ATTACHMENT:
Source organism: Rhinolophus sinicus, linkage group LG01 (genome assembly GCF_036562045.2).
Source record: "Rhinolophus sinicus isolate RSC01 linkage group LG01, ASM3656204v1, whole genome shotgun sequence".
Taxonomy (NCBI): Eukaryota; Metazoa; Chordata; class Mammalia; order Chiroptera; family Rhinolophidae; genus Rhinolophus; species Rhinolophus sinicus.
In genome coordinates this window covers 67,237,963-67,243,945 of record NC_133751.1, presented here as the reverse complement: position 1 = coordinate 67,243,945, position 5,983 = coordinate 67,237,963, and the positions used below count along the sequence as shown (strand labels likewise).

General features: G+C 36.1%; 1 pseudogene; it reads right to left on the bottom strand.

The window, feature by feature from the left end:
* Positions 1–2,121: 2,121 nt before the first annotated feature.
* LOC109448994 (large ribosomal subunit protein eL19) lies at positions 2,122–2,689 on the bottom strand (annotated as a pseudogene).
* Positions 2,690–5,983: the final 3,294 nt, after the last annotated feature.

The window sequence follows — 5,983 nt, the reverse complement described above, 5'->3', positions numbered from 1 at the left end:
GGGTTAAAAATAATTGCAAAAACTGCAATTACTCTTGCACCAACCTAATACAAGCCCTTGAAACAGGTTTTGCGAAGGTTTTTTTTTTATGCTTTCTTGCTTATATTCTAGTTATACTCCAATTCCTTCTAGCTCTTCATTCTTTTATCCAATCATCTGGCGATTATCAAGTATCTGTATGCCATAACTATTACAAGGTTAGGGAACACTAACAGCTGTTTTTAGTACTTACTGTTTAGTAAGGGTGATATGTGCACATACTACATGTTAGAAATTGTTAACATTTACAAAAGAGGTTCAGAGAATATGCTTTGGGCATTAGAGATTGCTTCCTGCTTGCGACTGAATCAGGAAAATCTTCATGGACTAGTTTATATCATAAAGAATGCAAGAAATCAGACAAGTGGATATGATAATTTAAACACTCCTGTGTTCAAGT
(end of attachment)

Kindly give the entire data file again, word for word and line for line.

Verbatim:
Source organism: Rhinolophus sinicus, linkage group LG01 (genome assembly GCF_036562045.2).
Source record: "Rhinolophus sinicus isolate RSC01 linkage group LG01, ASM3656204v1, whole genome shotgun sequence".
Taxonomy (NCBI): Eukaryota; Metazoa; Chordata; class Mammalia; order Chiroptera; family Rhinolophidae; genus Rhinolophus; species Rhinolophus sinicus.
In genome coordinates this window covers 67,237,963-67,243,945 of record NC_133751.1, presented here as the reverse complement: position 1 = coordinate 67,243,945, position 5,983 = coordinate 67,237,963, and the positions used below count along the sequence as shown (strand labels likewise).

General features: G+C 36.1%; 1 pseudogene; it reads right to left on the bottom strand.

The window, feature by feature from the left end:
* Positions 1–2,121: 2,121 nt before the first annotated feature.
* LOC109448994 (large ribosomal subunit protein eL19) lies at positions 2,122–2,689 on the bottom strand (annotated as a pseudogene).
* Positions 2,690–5,983: the final 3,294 nt, after the last annotated feature.

The window sequence follows — 5,983 nt, the reverse complement described above, 5'->3', positions numbered from 1 at the left end:
GGGTTAAAAATAATTGCAAAAACTGCAATTACTCTTGCACCAACCTAATACAAGCCCTTGAAACAGGTTTTGCGAAGGTTTTTTTTTTATGCTTTCTTGCTTATATTCTAGTTATACTCCAATTCCTTCTAGCTCTTCATTCTTTTATCCAATCATCTGGCGATTATCAAGTATCTGTATGCCATAACTATTACAAGGTTAGGGAACACTAACAGCTGTTTTTAGTACTTACTGTTTAGTAAGGGTGATATGTGCACATACTACATGTTAGAAATTGTTAACATTTACAAAAGAGGTTCAGAGAATATGCTTTGGGCATTAGAGATTGCTTCCTGCTTGCGACTGAATCAGGAAAATCTTCATGGACTAGTTTATATCATAAAGAATGCAAGAAATCAGACAAGTGGATATGATAATTTAAACACTCCTGTGTTCAAGT